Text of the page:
Tuesday, February 22, 2011

Shoulder to Shoulder: An Album of Industrial Action

FGPlex is always on the lookout for cultural documents that memorialize key historical moments. Such is the presently ongoing public workers’ strike in Wisconsin against Gov. Walker’s effort to deprive public workers’ unions of their collective bargaining rights. A great deal is at stake: the leverage of unions nationwide in a time of quasi-fascist (classical definition) ascendancy, the successfulness of Walker’s bait-and-sink budget strategy, even the Republican presidential candidacy for 2012. For if Walker pulls a PATCO on the unions, he’ll look more demoniacally conservative than any other current GOP candidate. He’ll be the Reagan Revanant.

Which reminds me of great union-busters gone by: Ronald Reagan and Margaret Thatcher. As I understand these, Reagan didn’t want to allow the federally-employed air traffic controllers a 32-hour workweek. He gave the striking 13,000 (of 17,000) 48 hours to return to work or get the sack. They didn’t, and he did—so we spent years training up new ones and there could have been monthly plane crashes, but luck held. This bold gelding set a precedent that continues to this day, of corporate revanche over FDR’s “welfare state.”

Thatcher did the same thing with striking coal miners, around the same time. Her government wanted to close coal pits all over the U.K., and laid up supplies in anticipation of a coal miners’ strike. The country did not go dark, the police stood firm with Thatcher, people were beaten and jailed (a few killed), the strike dragged on forever and lost momentum, finally crumbling.

Reagan had quoted Coolidge on public safety; Thatcher used military language and referenced her successful little dirty war: “We had to fight the enemy without in the Falklands. We always have to be aware of the enemy within, which is much more difficult to fight and more dangerous to liberty.” Welfare benefits were withheld from the families of striking miners, and they slowly starved despite the aid of NGOs.

During those benighted times, the socialist industrial band Test Dept. collaborated on an album with the South Wales Striking Miners’ Choir.  Some exhortatory standards (Comrades in Arms, Stout Hearted Men, Take Me Home) are delivered with bracing style:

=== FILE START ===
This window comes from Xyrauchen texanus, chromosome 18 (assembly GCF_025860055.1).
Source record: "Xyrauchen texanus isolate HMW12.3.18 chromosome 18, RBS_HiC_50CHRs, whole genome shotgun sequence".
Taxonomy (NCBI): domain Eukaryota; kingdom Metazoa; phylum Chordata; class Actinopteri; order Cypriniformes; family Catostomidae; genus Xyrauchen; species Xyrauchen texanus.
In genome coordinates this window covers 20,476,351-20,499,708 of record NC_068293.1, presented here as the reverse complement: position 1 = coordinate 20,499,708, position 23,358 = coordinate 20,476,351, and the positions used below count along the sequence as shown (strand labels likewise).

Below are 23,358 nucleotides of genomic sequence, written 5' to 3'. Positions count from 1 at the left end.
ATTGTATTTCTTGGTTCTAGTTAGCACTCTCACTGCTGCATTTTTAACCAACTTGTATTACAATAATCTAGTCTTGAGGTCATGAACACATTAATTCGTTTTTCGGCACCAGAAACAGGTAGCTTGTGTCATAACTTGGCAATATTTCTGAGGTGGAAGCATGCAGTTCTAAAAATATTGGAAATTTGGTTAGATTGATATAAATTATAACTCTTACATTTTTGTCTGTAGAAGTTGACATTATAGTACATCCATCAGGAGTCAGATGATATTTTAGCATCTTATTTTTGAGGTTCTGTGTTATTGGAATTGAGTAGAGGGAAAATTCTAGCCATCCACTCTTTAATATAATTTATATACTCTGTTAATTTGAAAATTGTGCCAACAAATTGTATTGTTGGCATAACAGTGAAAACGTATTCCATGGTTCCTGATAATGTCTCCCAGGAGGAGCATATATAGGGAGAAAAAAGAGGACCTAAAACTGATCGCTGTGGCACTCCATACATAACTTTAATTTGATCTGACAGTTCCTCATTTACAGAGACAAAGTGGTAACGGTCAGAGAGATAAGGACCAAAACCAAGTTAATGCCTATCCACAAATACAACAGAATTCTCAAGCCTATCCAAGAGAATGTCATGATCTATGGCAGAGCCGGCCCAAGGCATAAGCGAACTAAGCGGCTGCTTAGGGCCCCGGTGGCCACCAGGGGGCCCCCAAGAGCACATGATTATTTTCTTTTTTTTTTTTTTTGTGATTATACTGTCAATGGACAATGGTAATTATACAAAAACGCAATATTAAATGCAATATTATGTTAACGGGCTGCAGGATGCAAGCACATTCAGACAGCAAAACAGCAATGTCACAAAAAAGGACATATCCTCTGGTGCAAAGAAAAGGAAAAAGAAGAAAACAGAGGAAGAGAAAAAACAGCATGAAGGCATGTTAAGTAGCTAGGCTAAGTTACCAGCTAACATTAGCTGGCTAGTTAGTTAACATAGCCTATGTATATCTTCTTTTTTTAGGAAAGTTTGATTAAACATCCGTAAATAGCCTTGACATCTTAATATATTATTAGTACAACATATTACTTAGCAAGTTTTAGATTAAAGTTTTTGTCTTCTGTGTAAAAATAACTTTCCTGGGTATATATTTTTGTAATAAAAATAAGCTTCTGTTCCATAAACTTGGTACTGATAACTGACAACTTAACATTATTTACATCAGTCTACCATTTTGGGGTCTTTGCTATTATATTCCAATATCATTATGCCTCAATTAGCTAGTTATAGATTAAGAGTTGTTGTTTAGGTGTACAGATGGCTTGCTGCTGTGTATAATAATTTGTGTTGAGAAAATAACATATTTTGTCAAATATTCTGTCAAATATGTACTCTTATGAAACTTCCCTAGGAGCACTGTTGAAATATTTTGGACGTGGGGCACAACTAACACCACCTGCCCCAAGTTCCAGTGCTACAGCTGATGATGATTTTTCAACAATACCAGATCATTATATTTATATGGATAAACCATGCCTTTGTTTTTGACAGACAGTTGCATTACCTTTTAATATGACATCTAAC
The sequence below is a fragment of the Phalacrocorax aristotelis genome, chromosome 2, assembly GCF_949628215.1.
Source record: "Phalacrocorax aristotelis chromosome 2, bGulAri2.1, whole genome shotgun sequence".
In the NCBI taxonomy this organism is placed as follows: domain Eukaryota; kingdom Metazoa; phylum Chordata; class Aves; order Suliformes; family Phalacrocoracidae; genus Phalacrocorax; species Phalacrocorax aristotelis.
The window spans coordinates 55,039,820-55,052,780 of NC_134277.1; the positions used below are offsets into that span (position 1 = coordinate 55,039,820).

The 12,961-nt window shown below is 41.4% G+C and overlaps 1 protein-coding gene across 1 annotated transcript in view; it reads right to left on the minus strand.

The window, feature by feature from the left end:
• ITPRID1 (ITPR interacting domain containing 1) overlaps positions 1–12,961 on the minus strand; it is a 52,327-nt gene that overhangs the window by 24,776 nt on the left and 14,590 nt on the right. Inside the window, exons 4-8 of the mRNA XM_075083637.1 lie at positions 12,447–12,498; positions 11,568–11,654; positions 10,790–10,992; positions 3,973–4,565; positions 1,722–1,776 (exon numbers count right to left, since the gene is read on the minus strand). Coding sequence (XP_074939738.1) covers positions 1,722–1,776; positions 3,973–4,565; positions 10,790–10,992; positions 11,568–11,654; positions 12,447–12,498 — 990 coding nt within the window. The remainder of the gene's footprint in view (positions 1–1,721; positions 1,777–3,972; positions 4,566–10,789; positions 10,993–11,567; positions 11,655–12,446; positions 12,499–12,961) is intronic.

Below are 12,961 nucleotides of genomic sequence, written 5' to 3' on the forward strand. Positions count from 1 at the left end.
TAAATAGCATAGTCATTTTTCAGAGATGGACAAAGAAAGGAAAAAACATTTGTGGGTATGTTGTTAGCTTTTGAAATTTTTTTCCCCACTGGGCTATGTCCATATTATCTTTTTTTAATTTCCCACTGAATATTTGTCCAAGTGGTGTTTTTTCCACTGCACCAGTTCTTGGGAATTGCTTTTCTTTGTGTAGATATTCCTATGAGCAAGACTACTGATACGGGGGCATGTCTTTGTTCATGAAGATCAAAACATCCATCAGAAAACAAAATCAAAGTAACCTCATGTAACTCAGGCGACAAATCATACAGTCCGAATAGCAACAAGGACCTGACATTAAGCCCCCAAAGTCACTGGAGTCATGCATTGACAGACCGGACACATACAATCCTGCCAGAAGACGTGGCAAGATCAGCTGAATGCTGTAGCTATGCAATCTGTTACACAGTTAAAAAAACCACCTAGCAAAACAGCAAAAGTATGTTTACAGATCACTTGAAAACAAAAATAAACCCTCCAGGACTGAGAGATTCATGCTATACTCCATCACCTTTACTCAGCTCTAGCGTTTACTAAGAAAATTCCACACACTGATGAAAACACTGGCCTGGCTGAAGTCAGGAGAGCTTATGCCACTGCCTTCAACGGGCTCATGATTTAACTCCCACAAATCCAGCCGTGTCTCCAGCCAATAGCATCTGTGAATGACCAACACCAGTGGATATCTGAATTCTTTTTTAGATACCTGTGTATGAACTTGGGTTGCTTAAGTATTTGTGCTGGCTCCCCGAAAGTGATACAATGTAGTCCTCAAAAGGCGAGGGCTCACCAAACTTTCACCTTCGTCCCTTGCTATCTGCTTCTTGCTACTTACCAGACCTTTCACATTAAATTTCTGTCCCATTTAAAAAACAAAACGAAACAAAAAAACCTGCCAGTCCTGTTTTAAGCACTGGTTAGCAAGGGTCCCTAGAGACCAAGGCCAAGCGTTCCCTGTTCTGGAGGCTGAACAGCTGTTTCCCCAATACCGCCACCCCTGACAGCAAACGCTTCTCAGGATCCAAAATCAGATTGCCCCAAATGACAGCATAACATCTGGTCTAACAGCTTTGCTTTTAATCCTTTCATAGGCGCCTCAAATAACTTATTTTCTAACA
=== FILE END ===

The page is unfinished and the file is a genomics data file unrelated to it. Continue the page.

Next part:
“Give me some men who are stouted hearted men/Who will fight for the right they adore/Start me with ten, who are stout hearted men/And I'll soon give you ten thousand more” —Stout Hearted Men (a propos, considering WI’s demonstrators number in the tens of thousands)

…rounded out by a couple monologues by Welshmen about Welsh vs. English culture:

“[The English, on trains] will put up their newspapers as a fortification against familiarity.”

…and the strike (video above): “I’ve been arrested twice and now the bail conditions are that I can’t go out again to go picketing. There’s a conspiracy by the police and the magistrates to stop us from winning this strike…now they’ve come for the trade union movement! You’ve got to get off your ass to help us!”

All this is rounded off by some industrial percussion and effects work pieces...must be the only album of industrial action about industrial action (haha). The whole package is a time capsule, timely yet. Listen in the spirit of Wisconsin, birthplace of the first public workers’ union, for I suspect this is no less a rubicon than PATCO or the mine strike.

Download the album (out of print) HERE

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